CASAM

Sex Work and Laws In South Asia

This monograph attempts to demystify and explain the content of the prevalent laws in the region which are relevant to activists and practitioners working in the field. Available legislation and case law have been analyzed from the point of view of the issues of conflation of trafficking and sex work, rights of sex workers to live in liberty and dignity, the right to move freely, the right to reside in a place of choice, the right to migrate, forced and voluntary sex work, entry of minors, rescue and rehabilitation.

Ain't I a Woman? A Global Dialogue between the Sex Workers’ Rights movement and the Stop Violence Against Women Movement

This is a resource written by Bishakha Datta and sponsored by CASAM and CREA. The report documents a meeting entitled "Ain't I A Woman? A Global Dialogue between the Sex Workers Rights Movement and the Stop Violence against Women Movement" from 12-14 March 2009 in Bangkok, Thailand. 


The report features the presentations from many great speakers including , Ruth Morgan Thomas, Anna-Louise Crago, Kaythi Win, Hua Sittipham Boonyapisomparn, Swapna Gayen and Meenakshi Kamble,Cheryl Overs and  Meena Seshu

Why Do Women in India Become Sex Workers?

A news story in the Asia Sentinal by Geeta Seshu, 25 May 2011.

Why do women in India become sex workers?

They can make more money and live better.

Poverty and limited education push females into labor markets at an early age, but the sheer desire for a better income and a better life pushes them into sex work, according to a path-breaking, pan-India survey of sex workers. 

Choice in the labour market – sex work as “work”

A blog post by Nivedita Menon on Kafila, 6 May 2011.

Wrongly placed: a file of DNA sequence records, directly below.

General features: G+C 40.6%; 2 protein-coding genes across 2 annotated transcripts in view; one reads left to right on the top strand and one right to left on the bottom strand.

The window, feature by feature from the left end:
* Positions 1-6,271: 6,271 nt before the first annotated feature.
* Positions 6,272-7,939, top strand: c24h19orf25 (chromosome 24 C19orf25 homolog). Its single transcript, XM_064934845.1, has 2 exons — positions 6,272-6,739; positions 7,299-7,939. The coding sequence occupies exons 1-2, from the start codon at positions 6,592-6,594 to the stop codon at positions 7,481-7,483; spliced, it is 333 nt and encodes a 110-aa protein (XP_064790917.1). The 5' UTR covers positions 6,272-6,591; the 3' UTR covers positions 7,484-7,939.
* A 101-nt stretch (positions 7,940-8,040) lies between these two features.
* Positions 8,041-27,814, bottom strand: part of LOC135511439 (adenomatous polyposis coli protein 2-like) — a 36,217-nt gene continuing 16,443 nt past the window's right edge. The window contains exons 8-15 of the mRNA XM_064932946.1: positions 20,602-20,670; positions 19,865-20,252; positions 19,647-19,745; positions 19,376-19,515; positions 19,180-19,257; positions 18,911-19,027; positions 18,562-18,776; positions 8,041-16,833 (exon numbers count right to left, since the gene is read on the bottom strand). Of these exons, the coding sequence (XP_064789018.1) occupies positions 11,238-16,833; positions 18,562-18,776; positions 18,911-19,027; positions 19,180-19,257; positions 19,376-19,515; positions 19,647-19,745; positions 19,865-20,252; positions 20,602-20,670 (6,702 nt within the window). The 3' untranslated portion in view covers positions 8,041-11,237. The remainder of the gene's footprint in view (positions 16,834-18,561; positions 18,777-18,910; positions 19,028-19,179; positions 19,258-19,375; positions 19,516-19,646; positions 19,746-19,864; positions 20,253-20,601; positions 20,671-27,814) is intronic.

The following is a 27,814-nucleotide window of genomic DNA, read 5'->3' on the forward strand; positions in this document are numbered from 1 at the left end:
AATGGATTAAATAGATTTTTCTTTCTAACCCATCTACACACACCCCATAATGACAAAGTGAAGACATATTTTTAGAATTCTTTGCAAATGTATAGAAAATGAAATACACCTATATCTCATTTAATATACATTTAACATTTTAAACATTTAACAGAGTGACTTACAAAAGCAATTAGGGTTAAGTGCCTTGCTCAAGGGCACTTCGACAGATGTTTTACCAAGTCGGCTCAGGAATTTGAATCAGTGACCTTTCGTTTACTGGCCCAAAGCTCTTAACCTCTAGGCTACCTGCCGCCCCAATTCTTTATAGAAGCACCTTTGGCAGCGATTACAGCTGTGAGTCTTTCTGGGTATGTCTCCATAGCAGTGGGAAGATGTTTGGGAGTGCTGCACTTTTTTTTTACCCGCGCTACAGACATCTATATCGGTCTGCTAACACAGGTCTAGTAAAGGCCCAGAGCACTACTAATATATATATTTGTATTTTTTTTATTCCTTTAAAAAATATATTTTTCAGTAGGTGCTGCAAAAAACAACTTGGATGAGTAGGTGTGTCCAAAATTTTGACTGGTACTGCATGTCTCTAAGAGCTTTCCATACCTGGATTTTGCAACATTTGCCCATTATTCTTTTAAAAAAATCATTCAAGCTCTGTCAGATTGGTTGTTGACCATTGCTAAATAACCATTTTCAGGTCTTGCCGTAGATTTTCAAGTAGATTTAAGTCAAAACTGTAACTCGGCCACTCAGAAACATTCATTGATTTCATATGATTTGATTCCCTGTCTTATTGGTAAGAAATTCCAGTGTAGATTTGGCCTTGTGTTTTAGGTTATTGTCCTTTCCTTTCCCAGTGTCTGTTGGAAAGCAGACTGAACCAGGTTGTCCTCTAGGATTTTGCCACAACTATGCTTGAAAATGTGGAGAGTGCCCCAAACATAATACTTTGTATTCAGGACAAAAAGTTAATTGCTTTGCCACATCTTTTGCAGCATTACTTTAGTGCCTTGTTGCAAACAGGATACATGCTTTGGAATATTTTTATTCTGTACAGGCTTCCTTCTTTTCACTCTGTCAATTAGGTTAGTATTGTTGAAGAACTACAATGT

The summary of preliminary findings of the first pan-India survey of sex-workers is now available on-line.  3000 women from 14 states and 1 UT were surveyed, all of them from outside collectivised/organised and therefore politically active spaces, precisely  “in order to bring forth the voices of a hitherto silent section of sex workers.”

The significant finding is this: About 71 percent of them said they had entered the profession willingly.

70 per cent women enter flesh trade voluntarily: study

An article in the Indian Express by Shruti Nambiar on the 3 May 2011.

Pune: Seventy per cent of women sex workers are not pushed or forced into flesh trade but are drawn to it by the lure of higher income, according to the preliminary result of a survey released by women’s group Akshara.

The preliminary results of the first leg of a pan-India study being conducted by two University of Pune researchers was released on April 30.

Better livelihood prospect drives poor Indian women to prostitution

An article by Subir Ghosh in Digital World published on the 1 May 2011.

New Delhi, India. Four out of five female sex workers in India have joined the profession voluntarily; they were not forced or sold into it. Prostitution is just one among several livelihood options available to women from poor backgrounds, says a new survey.

'70% sex workers opt for prostitution'

This news story was written by Aarefa Johari for the Hindustan Times on the 1 May 2011. The story is a write up of the launch of the 'First pan-India survey of sex workers', conducted by Pune University academicians Rohini Sahni and V Kalyan Shankar.

'Better pay 'drives' women to prostitution'

A news story in the Times of India by Anahita Mukherji which highlights our research on sex work's position in the labour market in India. This story was published on Labour Day, or May Day, 2011.

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